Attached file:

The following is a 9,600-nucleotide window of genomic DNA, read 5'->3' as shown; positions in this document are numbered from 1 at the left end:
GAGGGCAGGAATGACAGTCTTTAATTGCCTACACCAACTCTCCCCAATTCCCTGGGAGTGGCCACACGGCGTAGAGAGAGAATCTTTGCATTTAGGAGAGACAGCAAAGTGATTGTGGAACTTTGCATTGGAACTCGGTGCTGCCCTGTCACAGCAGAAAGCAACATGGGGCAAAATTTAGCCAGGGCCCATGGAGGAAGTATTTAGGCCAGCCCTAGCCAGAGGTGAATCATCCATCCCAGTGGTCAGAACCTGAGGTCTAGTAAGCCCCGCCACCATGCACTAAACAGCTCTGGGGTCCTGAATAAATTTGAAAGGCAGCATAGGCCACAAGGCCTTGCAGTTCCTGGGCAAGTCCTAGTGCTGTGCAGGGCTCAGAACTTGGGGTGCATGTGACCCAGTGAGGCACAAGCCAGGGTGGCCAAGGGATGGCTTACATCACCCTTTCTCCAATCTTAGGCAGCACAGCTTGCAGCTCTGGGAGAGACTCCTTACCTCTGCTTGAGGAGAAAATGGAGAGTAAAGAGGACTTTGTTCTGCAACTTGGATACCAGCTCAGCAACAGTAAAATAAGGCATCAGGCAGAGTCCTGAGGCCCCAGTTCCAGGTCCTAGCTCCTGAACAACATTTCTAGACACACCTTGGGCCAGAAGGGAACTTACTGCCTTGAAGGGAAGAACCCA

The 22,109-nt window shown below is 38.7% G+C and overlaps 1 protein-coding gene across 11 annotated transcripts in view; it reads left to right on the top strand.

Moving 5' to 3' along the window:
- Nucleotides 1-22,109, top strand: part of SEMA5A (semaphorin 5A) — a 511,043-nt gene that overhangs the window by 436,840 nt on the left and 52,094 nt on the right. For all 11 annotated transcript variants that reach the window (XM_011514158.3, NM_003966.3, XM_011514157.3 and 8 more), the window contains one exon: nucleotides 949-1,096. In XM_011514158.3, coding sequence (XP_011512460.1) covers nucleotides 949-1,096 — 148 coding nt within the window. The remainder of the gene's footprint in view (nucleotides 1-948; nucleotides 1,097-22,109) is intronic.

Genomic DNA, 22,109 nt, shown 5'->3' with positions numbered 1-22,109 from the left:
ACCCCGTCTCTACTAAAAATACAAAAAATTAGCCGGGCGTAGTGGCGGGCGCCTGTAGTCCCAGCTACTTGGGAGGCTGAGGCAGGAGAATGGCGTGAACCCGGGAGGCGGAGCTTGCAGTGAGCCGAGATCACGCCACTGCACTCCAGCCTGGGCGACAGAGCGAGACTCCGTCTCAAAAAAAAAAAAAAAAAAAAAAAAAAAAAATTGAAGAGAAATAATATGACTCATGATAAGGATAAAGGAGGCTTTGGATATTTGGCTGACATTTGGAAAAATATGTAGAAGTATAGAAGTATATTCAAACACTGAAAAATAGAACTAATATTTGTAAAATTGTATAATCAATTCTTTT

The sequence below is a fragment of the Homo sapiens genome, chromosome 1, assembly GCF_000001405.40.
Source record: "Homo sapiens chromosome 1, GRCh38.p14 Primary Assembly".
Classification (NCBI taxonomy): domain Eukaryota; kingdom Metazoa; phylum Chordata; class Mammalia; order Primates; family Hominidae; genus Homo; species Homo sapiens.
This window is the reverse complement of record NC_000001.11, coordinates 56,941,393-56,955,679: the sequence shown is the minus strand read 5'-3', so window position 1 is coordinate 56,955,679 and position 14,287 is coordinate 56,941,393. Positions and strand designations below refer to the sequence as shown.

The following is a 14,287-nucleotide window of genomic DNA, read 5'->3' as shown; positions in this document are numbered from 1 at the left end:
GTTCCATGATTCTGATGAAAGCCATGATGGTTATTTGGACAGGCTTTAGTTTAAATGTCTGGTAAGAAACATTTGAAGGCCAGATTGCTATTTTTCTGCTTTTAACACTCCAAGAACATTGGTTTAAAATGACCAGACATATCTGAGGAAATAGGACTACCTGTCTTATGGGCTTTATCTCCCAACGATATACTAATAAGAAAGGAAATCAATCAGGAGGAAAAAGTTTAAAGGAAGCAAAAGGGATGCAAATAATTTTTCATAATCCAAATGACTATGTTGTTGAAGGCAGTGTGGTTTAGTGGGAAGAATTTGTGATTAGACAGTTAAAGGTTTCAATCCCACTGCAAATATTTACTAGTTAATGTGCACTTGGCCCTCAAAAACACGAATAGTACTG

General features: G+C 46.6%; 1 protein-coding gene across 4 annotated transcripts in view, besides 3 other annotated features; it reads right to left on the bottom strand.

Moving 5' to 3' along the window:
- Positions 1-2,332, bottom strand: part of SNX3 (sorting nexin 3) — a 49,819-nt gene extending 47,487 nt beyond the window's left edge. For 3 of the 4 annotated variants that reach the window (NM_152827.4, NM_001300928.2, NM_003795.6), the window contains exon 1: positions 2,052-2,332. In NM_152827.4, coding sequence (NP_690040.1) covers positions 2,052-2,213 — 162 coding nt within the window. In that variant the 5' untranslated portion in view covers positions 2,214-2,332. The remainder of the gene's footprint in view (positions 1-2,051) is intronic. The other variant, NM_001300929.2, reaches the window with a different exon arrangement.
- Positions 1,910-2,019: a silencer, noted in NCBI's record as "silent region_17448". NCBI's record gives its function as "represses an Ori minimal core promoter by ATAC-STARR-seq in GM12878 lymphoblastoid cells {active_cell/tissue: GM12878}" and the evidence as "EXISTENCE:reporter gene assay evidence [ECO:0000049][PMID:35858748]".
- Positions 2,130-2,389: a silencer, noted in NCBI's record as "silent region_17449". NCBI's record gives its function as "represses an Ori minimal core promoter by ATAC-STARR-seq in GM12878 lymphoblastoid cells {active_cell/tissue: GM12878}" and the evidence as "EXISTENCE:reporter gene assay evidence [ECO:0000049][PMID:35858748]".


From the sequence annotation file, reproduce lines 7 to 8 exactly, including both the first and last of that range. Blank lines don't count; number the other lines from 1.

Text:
ACCCCGTCTCTACTAAAAATACAAAAAATTAGCCGGGCGTAGTGGCGGGCGCCTGTAGTCCCAGCTACTTGGGAGGCTGAGGCAGGAGAATGGCGTGAACCCGGGAGGCGGAGCTTGCAGTGAGCCGAGATCACGCCACTGCACTCCAGCCTGGGCGACAGAGCGAGACTCCGTCTCAAAAAAAAAAAAAAAAAAAAAAAAAAAAAATTGAAGAGAAATAATATGACTCATGATAAGGATAAAGGAGGCTTTGGATATTTGGCTGACATTTGGAAAAATATGTAGAAGTATAGAAGTATATTCAAACACTGAAAAATAGAACTAATATTTGTAAAATTGTATAATCAATTCTTTT

The sequence below is a fragment of the Homo sapiens genome, chromosome 1, assembly GCF_000001405.40.